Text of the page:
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Exercise 2. Put one of the following words in each space in the sentences below.

for at in on of into with

a) She wanted a place ____ her own.

b) He’ll move ____ tomorrow.

c) He’ll move ______ his new flat tomorrow.

d) I share the kitchen ________ three other people.

e) The landlord asked the tenant ________ more rent.

f) My flat is ________ the top floor.

g) My flat is ________ a modern block.

h) The house is _________ good condition.

i) I looked _________ advertisements _______ the newspaper.

j) She pays a rent _______ £ 90 a week.


Exercise 3. Put each of the following words or phrases in its correct position in the passage below.

deposit fee flat advertisement self-contained landlord rent block references accommodation agency


The first thing I had to do in London was to find somewhere to live, if possible a small, one-bedroom (a)__________. I didn’t want to share a kitchen or toilet; I wanted to be independent in my own (b)__________ place. I decided I could pay a (c)__________ of £ 50 a week. I couldn’t find what I wanted in the newspaper (d)__________ so I went to an (e)________. They offered me a nice place. It was in a modern (f)________ on the third floor. I had to pay the agency a (g)_________, and the (h)_________ wanted a big (i)_________ and (j)_________ from my employer and bank manager.


Buying a House

Active Vocabulary

an estate agent / estate agency

to charge for one’s services

a giveaway leaflet

to inspect the details of the houses on offer

to make an offer to smb.

a building society

a depositor

to save one’s money with

a savings account

to pay interest

an interest rate

a long-term loan

a mortgage

monthly expenses

the official asking price

the original price of the house


Read the following passage about two types of organizations involved in house buying and selling.

Buying a House

There are two types of organizations which are central to the buying of houses and flats.

The first is the estate agent. An estate agency is, essentially, a shop which arranges for the sale of homes.

Let us imagine that Mr and Mrs Smith want to sell their house. First, they ask one or more local estate agents to visit the house and tell them how much they should be able to sell it for. They will also want to know how much the agent will charge for his services (usually between 1% and 2% of the selling price). If the Smiths are happy with his proposals, the agent will publish details of the house in the form of giveaway leaflets and possibly in the local or even national newspapers. The leaflet will describe the house in detail, describing the position, number and sizes of its rooms, the garden and so on.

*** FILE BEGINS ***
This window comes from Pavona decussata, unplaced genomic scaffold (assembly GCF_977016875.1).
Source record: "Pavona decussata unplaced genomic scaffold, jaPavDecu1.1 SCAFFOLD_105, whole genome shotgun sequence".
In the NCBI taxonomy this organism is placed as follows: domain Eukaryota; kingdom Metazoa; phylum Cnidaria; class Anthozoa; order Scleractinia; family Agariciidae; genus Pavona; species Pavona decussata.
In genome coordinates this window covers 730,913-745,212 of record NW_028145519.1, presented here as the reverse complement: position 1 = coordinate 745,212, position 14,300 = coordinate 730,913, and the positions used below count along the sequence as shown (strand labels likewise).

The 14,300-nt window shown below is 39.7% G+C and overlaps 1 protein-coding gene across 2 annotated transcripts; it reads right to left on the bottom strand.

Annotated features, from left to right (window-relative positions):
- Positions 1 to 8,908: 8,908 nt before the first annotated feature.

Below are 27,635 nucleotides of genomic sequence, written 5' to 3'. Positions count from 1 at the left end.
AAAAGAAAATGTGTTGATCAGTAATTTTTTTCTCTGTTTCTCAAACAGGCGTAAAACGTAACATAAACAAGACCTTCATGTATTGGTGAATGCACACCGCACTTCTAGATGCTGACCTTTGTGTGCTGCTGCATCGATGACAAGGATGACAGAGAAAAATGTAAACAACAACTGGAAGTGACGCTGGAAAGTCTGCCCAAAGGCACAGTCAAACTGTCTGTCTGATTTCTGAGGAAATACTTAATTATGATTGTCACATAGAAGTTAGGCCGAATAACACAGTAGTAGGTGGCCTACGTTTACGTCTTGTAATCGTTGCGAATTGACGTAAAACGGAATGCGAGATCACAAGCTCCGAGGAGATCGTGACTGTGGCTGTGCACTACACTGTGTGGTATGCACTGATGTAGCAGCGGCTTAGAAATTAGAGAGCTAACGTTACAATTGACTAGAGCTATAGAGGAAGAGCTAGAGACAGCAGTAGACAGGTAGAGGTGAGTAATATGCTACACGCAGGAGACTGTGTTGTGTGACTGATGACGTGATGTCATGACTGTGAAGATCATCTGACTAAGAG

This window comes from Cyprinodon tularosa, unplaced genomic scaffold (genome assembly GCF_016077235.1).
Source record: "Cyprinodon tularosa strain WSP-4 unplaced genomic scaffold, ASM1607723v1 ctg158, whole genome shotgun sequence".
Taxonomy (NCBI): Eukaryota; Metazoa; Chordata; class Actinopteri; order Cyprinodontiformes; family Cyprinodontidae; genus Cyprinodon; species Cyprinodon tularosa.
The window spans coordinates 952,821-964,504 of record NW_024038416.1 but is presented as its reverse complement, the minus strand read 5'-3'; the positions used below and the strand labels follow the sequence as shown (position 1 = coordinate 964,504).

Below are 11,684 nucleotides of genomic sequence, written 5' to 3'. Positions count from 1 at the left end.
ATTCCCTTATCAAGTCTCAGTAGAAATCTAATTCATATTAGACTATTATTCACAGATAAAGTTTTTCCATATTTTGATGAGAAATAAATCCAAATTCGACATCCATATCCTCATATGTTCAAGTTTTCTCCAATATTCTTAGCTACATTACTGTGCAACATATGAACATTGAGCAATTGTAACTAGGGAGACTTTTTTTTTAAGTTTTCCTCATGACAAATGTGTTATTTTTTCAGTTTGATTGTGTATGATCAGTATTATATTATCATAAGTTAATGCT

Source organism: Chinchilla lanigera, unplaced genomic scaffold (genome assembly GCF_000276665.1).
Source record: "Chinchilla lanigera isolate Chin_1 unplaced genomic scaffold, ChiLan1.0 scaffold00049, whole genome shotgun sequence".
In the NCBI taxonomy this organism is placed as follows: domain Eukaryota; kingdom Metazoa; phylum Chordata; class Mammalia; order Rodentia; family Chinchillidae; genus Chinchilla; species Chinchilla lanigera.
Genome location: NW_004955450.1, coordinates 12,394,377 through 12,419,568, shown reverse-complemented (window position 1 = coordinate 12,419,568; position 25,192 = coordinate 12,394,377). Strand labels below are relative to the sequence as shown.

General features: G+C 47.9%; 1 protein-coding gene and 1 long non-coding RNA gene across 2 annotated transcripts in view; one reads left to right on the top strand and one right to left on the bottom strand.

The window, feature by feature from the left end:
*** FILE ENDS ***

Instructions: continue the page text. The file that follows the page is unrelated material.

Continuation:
Mr and Mrs Smith then wait for prospective buyers to arrive.

Imagine that Mr and Mrs Johnson want to buy a house in the same area. They go to the estate agency and inspect the details of the houses on offer. If they are attracted by the description of the Smiths’ house, they will visit the property to look at it. If they are still interested after seeing the house they may make an offer to the Smiths via the estate agent. Often the offer will be slightly less than the official asking price. If the Smiths agree, the house can be sold.

But the Johnsons probably do not have enough money to pay for the house immediately, so what do they do? They go to the second type of institution involved in house buying and selling – the building society.

A building society’s main function is to lend people like the Johnsons enough money to buy a house. Banks also offer a similar service.

Building societies make their money by borrowing money from some members of the public – their “depositors” – and lending it to others. Many British people have building society savings accounts. They save their money with a building society, which pays them interest. The society then lends this money to people who want to buy a house or flat and charges them a higher interest rate on the amount borrowed. This long-term loan is called a “mortgage”.

So Mr and Mrs Johnson go to a local building society where they will be asked a number of questions – what type of jobs do they have? How much do they earn? What are their monthly expenses? And so on. The society will also inspect the house to see if it is worth the money they are being asked to lend. All being well, it will offer to lend the Johnsons up to about 90 per cent of the price of the house, to be paid back with interest over 25 years, or sometimes less. When all is agreed and the papers signed, the money is paid to the Smiths or to their legal representative – usually a solicitor – and the Johnsons can move in.

Over the 25 years, the Johnsons, because of the interest on the loan, will pay far more than the original price of the house – but since they are paying it in fairly small sums once a month they are, at least, able to afford it.


Comprehension questions:

1. What is an estate agency?

2. If Mr and Mrs Smith want to sell their house, what will they do first?

3. What will they want to know from an estate agent first?

4. What will the agent start his work with?

5. How can Mr and Mrs Johnson know about the houses on offer?

6. Can the price be negotiated?

7. Where can people get money to buy a property?

8. How do building societies function?

9. What is a mortgage?

10. What questions will Mr and Mrs Johnson be asked at a local building society and why?

11. How will the mortgage be paid back?

12. Why do people want to get mortgages?


♦ Listening

Date: 2015-12-17; view: 3560

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